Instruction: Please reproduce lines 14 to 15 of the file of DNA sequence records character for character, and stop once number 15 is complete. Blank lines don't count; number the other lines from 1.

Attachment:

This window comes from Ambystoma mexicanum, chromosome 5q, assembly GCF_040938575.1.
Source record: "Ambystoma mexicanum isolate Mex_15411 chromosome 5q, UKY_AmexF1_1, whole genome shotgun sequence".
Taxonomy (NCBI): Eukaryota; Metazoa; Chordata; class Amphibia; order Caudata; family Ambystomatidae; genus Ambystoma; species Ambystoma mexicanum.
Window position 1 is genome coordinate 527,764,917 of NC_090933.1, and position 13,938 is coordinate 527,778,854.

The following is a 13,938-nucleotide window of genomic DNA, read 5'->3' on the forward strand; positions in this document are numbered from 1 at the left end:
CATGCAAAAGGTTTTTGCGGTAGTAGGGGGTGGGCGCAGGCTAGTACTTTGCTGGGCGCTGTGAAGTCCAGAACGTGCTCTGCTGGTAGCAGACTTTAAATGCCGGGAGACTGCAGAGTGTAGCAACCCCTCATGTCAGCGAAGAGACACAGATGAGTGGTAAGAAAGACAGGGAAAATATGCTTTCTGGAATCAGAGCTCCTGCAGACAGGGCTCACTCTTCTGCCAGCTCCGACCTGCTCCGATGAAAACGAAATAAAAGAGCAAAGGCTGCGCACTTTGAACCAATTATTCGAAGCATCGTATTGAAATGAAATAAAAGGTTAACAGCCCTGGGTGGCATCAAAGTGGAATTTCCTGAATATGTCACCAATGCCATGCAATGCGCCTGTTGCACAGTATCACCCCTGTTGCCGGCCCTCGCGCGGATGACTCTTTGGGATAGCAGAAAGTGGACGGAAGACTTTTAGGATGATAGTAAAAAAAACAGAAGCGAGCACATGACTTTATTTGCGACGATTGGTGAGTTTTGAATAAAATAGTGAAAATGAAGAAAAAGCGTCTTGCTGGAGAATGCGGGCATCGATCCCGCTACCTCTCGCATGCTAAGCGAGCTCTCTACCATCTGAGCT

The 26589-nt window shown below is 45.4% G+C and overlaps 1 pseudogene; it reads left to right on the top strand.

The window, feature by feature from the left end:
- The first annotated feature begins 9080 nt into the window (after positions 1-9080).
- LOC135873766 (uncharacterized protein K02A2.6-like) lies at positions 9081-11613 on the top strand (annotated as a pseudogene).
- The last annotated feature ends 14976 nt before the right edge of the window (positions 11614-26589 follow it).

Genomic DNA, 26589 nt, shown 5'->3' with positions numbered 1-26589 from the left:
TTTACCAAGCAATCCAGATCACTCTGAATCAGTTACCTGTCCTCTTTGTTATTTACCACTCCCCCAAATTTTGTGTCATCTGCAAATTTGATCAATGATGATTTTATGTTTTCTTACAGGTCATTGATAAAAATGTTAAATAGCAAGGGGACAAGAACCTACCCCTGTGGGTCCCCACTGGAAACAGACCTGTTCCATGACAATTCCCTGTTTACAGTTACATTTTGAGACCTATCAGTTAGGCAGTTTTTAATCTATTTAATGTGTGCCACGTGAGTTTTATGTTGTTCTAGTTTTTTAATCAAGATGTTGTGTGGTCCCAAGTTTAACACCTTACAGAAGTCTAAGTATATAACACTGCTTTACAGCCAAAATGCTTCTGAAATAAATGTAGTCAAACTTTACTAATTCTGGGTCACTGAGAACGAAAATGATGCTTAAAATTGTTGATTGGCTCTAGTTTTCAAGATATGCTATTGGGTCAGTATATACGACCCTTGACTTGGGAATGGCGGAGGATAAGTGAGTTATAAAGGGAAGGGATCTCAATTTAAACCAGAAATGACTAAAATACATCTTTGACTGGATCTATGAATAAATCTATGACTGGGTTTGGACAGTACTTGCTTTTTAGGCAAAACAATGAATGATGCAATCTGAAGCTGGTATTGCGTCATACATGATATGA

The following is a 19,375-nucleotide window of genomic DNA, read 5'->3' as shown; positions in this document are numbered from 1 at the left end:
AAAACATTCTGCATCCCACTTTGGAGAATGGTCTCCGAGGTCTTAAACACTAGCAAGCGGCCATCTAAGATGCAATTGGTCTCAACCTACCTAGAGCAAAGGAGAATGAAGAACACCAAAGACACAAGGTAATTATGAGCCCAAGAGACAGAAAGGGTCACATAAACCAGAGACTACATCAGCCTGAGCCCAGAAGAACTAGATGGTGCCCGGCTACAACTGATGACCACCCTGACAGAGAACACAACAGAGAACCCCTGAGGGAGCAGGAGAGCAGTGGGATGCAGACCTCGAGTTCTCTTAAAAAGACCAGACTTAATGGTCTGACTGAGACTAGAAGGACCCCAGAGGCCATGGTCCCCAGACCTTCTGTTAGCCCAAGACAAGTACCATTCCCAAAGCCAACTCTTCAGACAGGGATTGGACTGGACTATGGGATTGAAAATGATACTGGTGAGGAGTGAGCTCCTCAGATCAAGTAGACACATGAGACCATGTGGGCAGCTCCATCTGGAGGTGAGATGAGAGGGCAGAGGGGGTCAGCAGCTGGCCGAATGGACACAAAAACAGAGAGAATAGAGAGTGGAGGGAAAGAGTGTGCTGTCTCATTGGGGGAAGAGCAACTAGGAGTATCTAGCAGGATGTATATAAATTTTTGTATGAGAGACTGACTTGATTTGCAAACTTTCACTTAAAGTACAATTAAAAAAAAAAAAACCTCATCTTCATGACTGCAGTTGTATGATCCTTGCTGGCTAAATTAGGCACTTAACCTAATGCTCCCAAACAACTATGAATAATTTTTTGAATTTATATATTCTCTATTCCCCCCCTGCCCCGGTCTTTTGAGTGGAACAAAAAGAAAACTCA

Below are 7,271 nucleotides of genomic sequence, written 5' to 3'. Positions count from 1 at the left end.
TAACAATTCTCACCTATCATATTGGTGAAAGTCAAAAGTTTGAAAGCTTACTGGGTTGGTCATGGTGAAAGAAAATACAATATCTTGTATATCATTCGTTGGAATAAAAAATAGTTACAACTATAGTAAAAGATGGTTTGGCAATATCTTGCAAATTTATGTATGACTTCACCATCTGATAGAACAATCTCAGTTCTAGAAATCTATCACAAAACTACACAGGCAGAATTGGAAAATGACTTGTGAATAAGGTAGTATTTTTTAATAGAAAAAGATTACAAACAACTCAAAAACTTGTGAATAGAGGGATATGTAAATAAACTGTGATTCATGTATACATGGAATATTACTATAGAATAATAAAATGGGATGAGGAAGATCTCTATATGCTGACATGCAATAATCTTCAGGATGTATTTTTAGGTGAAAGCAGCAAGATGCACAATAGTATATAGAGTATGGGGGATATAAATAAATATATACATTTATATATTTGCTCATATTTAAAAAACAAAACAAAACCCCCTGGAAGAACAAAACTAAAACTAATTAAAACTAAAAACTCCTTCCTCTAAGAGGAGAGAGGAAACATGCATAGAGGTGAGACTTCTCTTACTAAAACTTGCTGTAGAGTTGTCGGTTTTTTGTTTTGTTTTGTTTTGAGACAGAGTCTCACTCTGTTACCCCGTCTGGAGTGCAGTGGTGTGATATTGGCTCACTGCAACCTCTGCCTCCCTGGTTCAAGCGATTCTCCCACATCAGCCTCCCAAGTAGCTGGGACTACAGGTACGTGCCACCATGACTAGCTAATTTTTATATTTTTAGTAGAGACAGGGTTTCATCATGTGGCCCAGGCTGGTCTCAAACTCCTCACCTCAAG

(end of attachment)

The following is a 19,375-nucleotide window of genomic DNA, read 5'->3' as shown; positions in this document are numbered from 1 at the left end:
AAAACATTCTGCATCCCACTTTGGAGAATGGTCTCCGAGGTCTTAAACACTAGCAAGCGGCCATCTAAGATGCAATTGGTCTCAACCTACCTAGAGCAAAGGAGAATGAAGAACACCAAAGACACAAGGTAATTATGAGCCCAAGAGACAGAAAGGGTCACATAAACCAGAGACTACATCAGCCTGAGCCCAGAAGAACTAGATGGTGCCCGGCTACAACTGATGACCACCCTGACAGAGAACACAACAGAGAACCCCTGAGGGAGCAGGAGAGCAGTGGGATGCAGACCTCGAGTTCTCTTAAAAAGACCAGACTTAATGGTCTGACTGAGACTAGAAGGACCCCAGAGGCCATGGTCCCCAGACCTTCTGTTAGCCCAAGACAAGTACCATTCCCAAAGCCAACTCTTCAGACAGGGATTGGACTGGACTATGGGATTGAAAATGATACTGGTGAGGAGTGAGCTCCTCAGATCAAGTAGACACATGAGACCATGTGGGCAGCTCCATCTGGAGGTGAGATGAGAGGGCAGAGGGGGTCAGCAGCTGGCCGAATGGACACAAAAACAGAGAGAATAGAGAGTGGAGGGAAAGAGTGTGCTGTCTCATTGGGGGAAGAGCAACTAGGAGTATCTAGCAGGATGTATATAAATTTTTGTATGAGAGACTGACTTGATTTGCAAACTTTCACTTAAAGTACAATTAAAAAAAAAAAAACCTCATCTTCATGACTGCAGTTGTATGATCCTTGCTGGCTAAATTAGGCACTTAACCTAATGCTCCCAAACAACTATGAATAATTTTTTGAATTTATATATTCTCTATTCCCCCCCTGCCCCGGTCTTTTGAGTGGAACAAAAAGAAAACTCA